Ruston native speaks out about rare syndrome

Everyone has a story. For some, their story involves romance and happy times, and for others, their story is one about overcoming adversity. No matter what the story is about, everyone has a story that should be told.
Shane Sumlin is no different. Sumlin is a Ruston native who was diagnosed with Guillain-Barre Syndrome. According to gbs-cidp.org, Guillain-Barre Syndrome, or GBS, is an inflammatory disorder of the peripheral nerves outside the brain and spinal cord. This syndrome is also known as Acute Inflammatory Demyelinating Polyneuropathy or Landry’s Ascending Paralysis. GBS is characterized by the rapid onset of numbness, weakness and often paralysis of the legs, arms, breathing muscles and face. The paralysis is ascending, which means that it travels up the limbs from fingers and toes towards the torso. There are no warning signs of Guillain-Barre Syndrome, and Shane Sumlin learned this the hard way.
“I’m a fairly healthy guy,” Sumlin said. “I wasn’t overweight, I went to the gym and exercised regularly; I was just an average guy. Not long before I suffered from GBS, I had the flu and that was how I ended up with it. The virus looked at my peripheral nervous system and it started to attack.”
Sumlin said he woke up on the morning of Nov. 28, 2011 and felt fine. When his feet hit the ground he said he felt a little weakness, and that weakness continued to grow over the next 24 hours.
“It all happened so all of a sudden,” he said. “I woke up on Monday with a little weakness, and then I woke up the next day and I was paralyzed.”
On Nov. 29, Shane’s wife, Kristy, took him to the hospital in hopes of finding out what caused this to happen. This is a drive that no spouse wants to take, and it led to a conversation that no loved one wants to have.
“On the way to the hospital I knew I had to talk with God and my wife,” he said. “Kristy and I talked about how this could either lead to something tragic or it could be a great story. That’s why we started documenting everything closely from the very start.”
While Sumlin said the whole situation was very frightening, he knew he had to tell his story.
“I want to raise awareness about this syndrome because it’s really scary,” he said. “When the doctors told me what was wrong with me, we had no idea what this syndrome was. There wasn’t, and still isn’t, much research or information about this.”
Sumlin’s story is one of faith and overcoming an obstacle that some thought he would not get over.
“If we’re looking at a textbook definition of this, I probably shouldn’t be where I am today,” he said. “The doctors didn’t know if I would be able to walk again, but here I am walking and on my way to getting back to normal.”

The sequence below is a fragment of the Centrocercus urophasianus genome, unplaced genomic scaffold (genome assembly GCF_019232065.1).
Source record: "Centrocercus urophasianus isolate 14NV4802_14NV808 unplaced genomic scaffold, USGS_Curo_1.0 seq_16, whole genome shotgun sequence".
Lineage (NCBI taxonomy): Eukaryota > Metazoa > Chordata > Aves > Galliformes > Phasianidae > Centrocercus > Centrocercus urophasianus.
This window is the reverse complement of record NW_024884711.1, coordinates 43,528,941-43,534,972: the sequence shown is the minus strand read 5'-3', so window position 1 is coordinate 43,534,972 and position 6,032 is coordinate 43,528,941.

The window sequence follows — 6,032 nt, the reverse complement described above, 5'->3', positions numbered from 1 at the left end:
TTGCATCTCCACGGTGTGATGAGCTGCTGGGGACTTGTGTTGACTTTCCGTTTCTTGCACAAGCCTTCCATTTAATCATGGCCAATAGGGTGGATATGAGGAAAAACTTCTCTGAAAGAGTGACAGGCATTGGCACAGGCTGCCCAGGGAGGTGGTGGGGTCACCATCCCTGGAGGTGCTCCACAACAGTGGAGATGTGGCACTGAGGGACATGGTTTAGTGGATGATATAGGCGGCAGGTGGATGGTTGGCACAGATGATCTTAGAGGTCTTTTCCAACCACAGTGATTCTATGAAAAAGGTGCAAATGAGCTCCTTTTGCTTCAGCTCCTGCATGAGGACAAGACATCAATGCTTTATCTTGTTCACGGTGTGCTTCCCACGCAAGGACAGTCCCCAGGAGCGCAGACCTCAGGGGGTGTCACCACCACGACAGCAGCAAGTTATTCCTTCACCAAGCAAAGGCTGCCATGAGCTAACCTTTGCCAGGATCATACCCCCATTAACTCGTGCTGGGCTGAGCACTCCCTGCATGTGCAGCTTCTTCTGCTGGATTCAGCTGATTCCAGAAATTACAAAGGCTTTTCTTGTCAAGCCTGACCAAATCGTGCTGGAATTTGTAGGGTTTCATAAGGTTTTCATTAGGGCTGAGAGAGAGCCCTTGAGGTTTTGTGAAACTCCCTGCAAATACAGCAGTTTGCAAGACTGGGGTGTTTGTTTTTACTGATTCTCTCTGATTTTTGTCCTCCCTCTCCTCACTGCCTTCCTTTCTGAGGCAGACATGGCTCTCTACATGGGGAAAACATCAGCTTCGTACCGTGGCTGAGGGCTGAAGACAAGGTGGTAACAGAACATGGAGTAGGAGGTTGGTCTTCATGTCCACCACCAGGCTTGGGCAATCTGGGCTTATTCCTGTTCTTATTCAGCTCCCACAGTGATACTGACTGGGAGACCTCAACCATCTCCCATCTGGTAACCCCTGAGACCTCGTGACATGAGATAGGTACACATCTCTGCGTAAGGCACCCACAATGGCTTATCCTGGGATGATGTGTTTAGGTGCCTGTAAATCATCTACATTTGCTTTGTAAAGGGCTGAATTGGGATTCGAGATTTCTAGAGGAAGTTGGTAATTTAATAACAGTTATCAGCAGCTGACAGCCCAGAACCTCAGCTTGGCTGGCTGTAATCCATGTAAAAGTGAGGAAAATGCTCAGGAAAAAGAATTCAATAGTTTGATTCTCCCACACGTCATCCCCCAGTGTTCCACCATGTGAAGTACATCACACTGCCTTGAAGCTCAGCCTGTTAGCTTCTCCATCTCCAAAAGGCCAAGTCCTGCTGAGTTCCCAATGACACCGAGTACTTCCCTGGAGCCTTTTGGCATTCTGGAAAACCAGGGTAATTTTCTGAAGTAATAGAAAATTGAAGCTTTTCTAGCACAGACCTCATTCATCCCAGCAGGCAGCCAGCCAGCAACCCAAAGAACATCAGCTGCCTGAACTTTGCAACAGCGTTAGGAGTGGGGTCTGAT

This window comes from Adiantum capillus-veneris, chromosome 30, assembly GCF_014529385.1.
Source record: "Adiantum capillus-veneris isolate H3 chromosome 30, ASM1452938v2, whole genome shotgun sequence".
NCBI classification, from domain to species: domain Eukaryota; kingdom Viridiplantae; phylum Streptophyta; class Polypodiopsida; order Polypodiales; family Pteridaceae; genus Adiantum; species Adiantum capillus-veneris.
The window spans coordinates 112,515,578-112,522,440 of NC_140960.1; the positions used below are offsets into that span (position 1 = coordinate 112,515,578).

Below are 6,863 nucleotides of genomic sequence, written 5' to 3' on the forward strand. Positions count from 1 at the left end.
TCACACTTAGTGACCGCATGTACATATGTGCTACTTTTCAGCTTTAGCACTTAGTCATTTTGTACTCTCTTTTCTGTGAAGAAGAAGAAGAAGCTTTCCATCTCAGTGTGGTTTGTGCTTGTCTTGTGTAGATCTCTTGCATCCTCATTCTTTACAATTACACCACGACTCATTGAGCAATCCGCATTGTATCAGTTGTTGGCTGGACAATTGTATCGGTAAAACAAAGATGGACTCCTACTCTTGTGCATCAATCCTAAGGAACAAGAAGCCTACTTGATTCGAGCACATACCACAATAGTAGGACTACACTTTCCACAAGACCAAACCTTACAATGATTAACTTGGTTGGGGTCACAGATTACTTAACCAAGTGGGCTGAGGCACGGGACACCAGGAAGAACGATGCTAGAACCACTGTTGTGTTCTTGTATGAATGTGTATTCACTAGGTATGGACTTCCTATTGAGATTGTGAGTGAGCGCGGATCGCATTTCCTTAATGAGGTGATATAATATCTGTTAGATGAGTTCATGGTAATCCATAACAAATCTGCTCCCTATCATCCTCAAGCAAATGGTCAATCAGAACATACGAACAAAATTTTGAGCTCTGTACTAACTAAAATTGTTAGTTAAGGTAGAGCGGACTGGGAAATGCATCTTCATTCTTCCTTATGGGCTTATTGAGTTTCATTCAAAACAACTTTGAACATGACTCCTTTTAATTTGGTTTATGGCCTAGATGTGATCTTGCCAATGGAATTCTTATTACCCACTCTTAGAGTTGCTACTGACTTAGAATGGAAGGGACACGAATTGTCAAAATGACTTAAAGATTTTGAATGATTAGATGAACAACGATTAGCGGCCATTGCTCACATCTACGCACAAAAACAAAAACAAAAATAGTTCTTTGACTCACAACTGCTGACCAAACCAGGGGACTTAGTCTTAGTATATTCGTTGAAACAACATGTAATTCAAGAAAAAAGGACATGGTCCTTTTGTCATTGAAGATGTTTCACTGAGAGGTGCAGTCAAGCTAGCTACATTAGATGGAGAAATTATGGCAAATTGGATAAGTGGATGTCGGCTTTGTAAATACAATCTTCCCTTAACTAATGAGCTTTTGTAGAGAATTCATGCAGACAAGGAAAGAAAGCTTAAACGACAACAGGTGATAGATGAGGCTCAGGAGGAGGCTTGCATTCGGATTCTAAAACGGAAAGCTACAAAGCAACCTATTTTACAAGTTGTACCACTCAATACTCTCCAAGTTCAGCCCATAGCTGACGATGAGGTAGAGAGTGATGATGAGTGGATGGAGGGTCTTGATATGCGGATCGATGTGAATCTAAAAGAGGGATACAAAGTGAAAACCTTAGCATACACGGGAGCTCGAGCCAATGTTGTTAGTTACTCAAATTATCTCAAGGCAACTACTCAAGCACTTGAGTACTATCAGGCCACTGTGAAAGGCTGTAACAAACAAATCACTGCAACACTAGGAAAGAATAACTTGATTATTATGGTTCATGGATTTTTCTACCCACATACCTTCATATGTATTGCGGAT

While Sumlin still has a ways to go, he is slowly returning back to his old self. The journey was not an easy or short one, though.
“It took me a little over a year to be able to walk again,” he said. “I spent 77 days in the hospital, and I’m blessed to have had my wife with me there for 75 out of the 77 days.”
Sumlin said his road to recovery tested his faith, but because he stood strong he is where he is today. Before he could walk again, he first had to be wheelchair bound, and then had leg braces, a walker and a cane before he could walk alone without assistance.
“I logged in over 1,000 hours of rehab,” he said. “My wife and kids were by my side every step of the way and I am so grateful for that.  I’m walking because of the faith that I learned while living in Ruston. I owe credit to my faith, my family and my friends.”
Sumlin said while he is the one who suffered this tragedy, his wife is the real hero of the story.  “She was with me every step of the way,” he said. “She stayed with me nearly everyday in the hospital, she fed me, clothed me and bathed me. I wouldn’t be here without her.”
He said five years later he is finding his purpose in all of this.
“My purpose now is to give people hope,” he said. “Any event like this can change you. When you’ve been wounded it helps you understand where other wounded people are mentally and spiritually. Telling my story is what I am called to do. I’m still trying to figure this out, but I want people to know that I am there for them.”
Sumlin now serves as a local GBS liaison through the GBS/CIDP Foundation and serves on the foundations board of directors.
“Our job on the board of directors is to carry out the mission of the foundation,” he said. “Our mission is to support people who are suffering or have suffered from this syndrome, educate the medical field and patients, work on researching this syndrome and to advocate for the patients. We have to go out and give the people a voice when they might not necessarily have one.”
Today, there is still not much information about Guillain-Barre Syndrome and that is why Shane Sumlin is working to raise awareness for this syndrome. He believes everyone has a story and his story includes this syndrome and advocating for those who have also suffered from this.
GBS is a rare syndrome and no one has to go through this journey alone. For more information about Guillain-Barre, you can visit gbs-cidp.org.

 

This originally appeared in The Ruston Daily Leader

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